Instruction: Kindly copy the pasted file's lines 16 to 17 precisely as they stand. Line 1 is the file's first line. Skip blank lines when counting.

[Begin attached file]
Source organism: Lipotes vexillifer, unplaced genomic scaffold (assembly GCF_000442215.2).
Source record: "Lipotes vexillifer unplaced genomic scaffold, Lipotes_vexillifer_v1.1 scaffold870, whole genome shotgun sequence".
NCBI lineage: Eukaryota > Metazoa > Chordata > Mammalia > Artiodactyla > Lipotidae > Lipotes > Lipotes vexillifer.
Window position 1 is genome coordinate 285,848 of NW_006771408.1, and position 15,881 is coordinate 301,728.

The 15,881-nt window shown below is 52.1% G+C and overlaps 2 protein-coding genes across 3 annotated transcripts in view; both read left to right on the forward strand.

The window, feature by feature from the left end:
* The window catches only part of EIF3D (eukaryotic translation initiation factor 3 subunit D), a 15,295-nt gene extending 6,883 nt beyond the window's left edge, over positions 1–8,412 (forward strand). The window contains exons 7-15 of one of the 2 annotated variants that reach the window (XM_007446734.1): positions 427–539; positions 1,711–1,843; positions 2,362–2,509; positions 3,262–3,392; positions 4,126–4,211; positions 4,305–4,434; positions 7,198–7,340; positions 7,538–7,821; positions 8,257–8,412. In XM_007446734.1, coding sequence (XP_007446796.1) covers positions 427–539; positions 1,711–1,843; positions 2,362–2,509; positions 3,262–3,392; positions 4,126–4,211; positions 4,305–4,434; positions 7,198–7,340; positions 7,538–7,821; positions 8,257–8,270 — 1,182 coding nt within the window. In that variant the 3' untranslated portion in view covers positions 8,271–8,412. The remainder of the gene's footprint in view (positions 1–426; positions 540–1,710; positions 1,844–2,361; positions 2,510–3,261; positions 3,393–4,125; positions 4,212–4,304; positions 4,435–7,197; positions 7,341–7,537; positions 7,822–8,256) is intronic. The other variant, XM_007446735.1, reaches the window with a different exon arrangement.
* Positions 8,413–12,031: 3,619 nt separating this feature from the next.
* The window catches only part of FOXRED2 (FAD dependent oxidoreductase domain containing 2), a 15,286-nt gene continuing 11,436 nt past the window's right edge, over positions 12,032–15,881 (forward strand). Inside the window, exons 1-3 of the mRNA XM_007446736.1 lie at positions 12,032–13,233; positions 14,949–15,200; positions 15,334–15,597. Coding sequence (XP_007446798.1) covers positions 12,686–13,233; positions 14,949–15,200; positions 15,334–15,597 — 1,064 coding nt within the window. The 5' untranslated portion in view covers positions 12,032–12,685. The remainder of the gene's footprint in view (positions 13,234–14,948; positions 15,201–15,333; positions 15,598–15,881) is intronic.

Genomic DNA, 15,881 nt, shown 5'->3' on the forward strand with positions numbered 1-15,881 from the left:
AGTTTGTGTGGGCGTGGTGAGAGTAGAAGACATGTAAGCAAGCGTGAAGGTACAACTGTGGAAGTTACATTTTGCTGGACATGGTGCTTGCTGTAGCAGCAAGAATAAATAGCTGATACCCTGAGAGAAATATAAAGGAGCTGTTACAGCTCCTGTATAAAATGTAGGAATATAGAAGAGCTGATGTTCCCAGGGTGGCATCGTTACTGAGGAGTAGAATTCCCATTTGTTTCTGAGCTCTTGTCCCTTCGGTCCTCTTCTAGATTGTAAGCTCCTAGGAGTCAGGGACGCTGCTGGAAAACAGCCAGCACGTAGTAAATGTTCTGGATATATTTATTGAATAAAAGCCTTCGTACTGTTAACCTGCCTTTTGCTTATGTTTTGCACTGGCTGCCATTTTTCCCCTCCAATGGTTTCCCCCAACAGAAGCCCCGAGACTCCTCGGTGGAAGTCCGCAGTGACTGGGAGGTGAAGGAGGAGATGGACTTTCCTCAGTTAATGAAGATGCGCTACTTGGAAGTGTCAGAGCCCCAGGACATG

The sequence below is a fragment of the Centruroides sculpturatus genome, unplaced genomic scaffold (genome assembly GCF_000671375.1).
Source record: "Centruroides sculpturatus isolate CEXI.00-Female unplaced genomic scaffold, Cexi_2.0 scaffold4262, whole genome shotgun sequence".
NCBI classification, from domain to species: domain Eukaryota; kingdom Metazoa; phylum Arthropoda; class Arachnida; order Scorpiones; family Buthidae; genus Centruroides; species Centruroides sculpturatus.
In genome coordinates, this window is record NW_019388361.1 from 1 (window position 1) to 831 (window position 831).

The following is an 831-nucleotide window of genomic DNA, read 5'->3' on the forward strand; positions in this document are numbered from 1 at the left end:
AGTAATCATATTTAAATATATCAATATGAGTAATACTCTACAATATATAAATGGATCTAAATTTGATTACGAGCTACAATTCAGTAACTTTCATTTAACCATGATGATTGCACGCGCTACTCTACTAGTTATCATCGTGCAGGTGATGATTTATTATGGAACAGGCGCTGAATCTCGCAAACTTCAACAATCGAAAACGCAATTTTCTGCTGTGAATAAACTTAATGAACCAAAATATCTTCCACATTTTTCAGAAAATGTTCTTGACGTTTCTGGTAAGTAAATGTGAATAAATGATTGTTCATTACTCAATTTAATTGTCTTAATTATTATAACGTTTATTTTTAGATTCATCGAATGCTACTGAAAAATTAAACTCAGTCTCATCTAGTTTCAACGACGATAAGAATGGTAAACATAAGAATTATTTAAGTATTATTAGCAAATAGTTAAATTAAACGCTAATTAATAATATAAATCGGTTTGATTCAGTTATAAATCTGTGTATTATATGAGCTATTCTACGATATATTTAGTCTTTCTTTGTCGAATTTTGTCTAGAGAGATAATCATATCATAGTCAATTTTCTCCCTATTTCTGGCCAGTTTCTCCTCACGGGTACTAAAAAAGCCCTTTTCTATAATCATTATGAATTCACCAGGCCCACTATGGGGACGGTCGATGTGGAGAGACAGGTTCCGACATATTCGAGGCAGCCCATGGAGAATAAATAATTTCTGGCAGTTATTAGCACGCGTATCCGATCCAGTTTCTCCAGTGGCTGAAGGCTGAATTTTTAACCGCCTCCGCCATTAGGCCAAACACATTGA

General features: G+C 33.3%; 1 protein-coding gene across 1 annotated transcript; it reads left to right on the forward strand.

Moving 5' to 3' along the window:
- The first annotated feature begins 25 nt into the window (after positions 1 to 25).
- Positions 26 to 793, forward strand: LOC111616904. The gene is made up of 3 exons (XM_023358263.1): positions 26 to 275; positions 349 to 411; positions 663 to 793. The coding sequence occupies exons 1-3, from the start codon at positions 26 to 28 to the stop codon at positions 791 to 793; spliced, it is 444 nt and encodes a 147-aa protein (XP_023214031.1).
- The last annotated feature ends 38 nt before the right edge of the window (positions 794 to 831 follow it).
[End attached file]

The following is an 831-nucleotide window of genomic DNA, read 5'->3' on the forward strand; positions in this document are numbered from 1 at the left end:
AGTAATCATATTTAAATATATCAATATGAGTAATACTCTACAATATATAAATGGATCTAAATTTGATTACGAGCTACAATTCAGTAACTTTCATTTAACCATGATGATTGCACGCGCTACTCTACTAGTTATCATCGTGCAGGTGATGATTTATTATGGAACAGGCGCTGAATCTCGCAAACTTCAACAATCGAAAACGCAATTTTCTGCTGTGAATAAACTTAATGAACCAAAATATCTTCCACATTTTTCAGAAAATGTTCTTGACGTTTCTGGTAAGTAAATGTGAATAAATGATTGTTCATTACTCAATTTAATTGTCTTAATTATTATAACGTTTATTTTTAGATTCATCGAATGCTACTGAAAAATTAAACTCAGTCTCATCTAGTTTCAACGACGATAAGAATGGTAAACATAAGAATTATTTAAGTATTATTAGCAAATAGTTAAATTAAACGCTAATTAATAATATAAATCGGTTTGATTCAGTTATAAATCTGTGTATTATATGAGCTATTCTACGATATATTTAGTCTTTCTTTGTCGAATTTTGTCTAGAGAGATAATCATATCATAGTCAATTTTCTCCCTATTTCTGGCCAGTTTCTCCTCACGGGTACTAAAAAAGCCCTTTTCTATAATCATTATGAATTCACCAGGCCCACTATGGGGACGGTCGATGTGGAGAGACAGGTTCCGACATATTCGAGGCAGCCCATGGAGAATAAATAATTTCTGGCAGTTATTAGCACGCGTATCCGATCCAGTTTCTCCAGTGGCTGAAGGCTGAATTTTTAACCGCCTCCGCCATTAGGCCAAACACATTGA